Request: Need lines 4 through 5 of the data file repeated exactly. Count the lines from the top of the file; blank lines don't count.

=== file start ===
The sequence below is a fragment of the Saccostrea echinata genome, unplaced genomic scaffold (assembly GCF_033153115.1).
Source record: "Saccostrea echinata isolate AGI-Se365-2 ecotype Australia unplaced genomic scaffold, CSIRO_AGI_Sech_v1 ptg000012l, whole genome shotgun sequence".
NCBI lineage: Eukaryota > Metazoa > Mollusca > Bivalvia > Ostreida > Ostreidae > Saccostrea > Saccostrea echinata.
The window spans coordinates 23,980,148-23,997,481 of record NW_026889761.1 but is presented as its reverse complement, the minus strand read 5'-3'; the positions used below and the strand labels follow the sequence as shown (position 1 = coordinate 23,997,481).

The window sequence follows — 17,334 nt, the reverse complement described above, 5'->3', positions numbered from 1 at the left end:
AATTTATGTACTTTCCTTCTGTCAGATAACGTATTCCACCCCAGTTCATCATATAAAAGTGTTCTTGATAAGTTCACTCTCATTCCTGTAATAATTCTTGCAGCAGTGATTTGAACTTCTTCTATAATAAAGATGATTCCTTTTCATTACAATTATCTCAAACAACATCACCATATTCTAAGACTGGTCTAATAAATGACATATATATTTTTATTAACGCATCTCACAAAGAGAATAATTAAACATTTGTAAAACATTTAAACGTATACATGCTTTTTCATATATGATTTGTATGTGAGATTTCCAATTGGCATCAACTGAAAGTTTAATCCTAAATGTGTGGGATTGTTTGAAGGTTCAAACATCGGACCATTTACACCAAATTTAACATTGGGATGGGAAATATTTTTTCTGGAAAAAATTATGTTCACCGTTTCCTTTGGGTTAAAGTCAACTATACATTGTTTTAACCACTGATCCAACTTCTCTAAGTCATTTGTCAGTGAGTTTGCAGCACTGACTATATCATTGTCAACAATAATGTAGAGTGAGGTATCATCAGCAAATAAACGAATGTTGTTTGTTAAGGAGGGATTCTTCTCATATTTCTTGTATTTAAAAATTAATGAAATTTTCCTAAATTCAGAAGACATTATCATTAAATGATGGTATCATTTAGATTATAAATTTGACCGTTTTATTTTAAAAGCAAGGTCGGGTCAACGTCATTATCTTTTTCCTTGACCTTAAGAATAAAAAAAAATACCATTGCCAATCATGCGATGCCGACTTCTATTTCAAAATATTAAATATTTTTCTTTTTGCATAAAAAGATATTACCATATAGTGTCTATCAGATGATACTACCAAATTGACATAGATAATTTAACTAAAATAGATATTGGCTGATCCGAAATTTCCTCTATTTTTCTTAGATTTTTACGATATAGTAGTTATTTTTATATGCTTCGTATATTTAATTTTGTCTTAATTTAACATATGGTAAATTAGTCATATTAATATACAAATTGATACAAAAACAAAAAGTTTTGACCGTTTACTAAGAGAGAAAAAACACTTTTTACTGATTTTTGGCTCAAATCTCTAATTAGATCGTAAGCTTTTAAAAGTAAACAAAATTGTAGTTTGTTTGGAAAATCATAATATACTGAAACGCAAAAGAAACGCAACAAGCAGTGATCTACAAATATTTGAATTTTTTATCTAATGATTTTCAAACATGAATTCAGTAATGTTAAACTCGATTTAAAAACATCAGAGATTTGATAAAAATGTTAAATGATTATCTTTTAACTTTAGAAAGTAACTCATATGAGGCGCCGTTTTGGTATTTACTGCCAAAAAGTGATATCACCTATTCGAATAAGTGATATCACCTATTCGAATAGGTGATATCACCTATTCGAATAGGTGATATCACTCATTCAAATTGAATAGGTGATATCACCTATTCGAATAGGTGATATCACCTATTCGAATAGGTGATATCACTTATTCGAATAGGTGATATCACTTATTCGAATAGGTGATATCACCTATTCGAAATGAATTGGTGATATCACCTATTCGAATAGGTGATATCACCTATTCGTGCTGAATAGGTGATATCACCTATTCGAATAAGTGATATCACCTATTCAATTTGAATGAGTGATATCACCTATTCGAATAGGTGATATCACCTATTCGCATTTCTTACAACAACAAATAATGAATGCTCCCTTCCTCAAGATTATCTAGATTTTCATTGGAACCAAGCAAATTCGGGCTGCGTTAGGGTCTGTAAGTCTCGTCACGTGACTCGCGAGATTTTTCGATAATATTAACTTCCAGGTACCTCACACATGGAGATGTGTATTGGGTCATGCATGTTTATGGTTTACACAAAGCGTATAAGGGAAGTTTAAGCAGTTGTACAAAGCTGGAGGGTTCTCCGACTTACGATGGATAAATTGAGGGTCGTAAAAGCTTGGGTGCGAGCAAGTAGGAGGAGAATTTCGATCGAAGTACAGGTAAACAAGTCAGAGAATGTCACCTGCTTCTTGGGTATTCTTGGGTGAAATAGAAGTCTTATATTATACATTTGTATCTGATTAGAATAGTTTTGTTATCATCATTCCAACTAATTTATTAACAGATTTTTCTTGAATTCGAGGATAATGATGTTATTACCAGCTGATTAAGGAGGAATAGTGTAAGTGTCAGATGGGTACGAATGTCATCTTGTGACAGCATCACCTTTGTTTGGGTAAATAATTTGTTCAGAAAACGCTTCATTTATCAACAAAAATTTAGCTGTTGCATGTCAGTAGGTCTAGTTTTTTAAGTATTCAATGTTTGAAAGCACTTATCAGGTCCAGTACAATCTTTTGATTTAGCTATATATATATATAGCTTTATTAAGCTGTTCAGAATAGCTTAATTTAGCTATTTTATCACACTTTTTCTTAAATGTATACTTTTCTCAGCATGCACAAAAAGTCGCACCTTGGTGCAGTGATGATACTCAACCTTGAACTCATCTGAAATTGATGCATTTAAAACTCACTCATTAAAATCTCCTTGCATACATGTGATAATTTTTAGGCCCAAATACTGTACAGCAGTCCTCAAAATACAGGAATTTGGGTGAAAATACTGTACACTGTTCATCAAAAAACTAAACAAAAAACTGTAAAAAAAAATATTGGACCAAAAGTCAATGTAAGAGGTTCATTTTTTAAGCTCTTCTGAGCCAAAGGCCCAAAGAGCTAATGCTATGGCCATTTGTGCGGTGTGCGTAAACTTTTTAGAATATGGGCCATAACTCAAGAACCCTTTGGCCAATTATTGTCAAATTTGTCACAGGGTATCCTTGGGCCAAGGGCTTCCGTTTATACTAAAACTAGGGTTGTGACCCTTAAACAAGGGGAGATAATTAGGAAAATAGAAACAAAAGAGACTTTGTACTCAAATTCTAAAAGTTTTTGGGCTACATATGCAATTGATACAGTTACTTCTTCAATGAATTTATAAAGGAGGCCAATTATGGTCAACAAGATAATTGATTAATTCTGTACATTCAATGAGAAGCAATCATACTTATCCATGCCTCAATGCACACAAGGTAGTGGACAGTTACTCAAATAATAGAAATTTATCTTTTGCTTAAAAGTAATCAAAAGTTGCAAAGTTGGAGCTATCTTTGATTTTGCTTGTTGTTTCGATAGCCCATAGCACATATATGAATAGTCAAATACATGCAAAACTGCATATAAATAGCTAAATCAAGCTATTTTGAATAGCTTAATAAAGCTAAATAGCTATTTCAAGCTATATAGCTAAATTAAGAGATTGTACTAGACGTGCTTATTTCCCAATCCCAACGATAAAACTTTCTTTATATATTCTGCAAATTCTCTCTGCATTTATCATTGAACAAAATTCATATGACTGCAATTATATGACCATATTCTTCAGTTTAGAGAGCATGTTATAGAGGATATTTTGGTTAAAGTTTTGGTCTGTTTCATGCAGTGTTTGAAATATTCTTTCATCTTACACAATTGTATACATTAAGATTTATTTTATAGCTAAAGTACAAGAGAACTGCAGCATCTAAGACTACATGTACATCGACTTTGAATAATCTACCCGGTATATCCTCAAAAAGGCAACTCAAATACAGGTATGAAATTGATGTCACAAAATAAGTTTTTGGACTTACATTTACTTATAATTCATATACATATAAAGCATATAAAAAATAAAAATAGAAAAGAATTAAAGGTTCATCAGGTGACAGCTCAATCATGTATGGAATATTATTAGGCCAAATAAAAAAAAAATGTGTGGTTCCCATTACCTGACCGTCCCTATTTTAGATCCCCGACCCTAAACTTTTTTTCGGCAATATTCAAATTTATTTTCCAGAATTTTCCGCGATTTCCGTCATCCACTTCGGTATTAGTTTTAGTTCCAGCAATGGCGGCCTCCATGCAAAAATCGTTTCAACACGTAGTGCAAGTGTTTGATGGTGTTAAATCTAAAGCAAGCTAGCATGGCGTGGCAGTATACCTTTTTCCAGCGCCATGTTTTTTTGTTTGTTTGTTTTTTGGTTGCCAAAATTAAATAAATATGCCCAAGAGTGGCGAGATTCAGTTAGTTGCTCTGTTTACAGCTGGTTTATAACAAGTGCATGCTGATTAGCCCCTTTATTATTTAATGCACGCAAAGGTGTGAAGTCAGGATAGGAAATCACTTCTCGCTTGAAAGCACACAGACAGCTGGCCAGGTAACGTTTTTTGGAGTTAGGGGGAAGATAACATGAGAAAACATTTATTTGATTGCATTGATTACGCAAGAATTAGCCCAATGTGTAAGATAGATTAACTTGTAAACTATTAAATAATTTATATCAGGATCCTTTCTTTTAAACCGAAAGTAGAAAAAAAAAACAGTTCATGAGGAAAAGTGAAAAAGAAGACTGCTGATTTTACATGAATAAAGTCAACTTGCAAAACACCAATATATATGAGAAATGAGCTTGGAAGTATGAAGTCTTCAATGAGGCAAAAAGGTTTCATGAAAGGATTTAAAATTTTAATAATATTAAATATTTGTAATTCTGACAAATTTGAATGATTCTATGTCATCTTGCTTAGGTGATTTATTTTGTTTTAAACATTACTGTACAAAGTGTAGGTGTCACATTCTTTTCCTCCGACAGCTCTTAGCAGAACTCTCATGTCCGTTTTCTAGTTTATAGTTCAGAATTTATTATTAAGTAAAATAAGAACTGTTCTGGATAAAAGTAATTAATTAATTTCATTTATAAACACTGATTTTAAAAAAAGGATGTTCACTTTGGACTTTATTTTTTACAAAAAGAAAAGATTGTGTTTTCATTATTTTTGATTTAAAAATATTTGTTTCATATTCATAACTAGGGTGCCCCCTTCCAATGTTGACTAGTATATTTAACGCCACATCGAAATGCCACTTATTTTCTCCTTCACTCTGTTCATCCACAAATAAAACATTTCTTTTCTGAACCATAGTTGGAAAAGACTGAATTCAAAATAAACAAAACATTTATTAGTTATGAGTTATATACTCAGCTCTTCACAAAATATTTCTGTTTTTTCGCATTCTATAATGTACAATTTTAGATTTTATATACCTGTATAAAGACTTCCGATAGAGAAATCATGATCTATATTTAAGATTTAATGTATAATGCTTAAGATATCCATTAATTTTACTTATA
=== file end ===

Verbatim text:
The window spans coordinates 23,980,148-23,997,481 of record NW_026889761.1 but is presented as its reverse complement, the minus strand read 5'-3'; the positions used below and the strand labels follow the sequence as shown (position 1 = coordinate 23,997,481).

The window sequence follows — 17,334 nt, the reverse complement described above, 5'->3', positions numbered from 1 at the left end: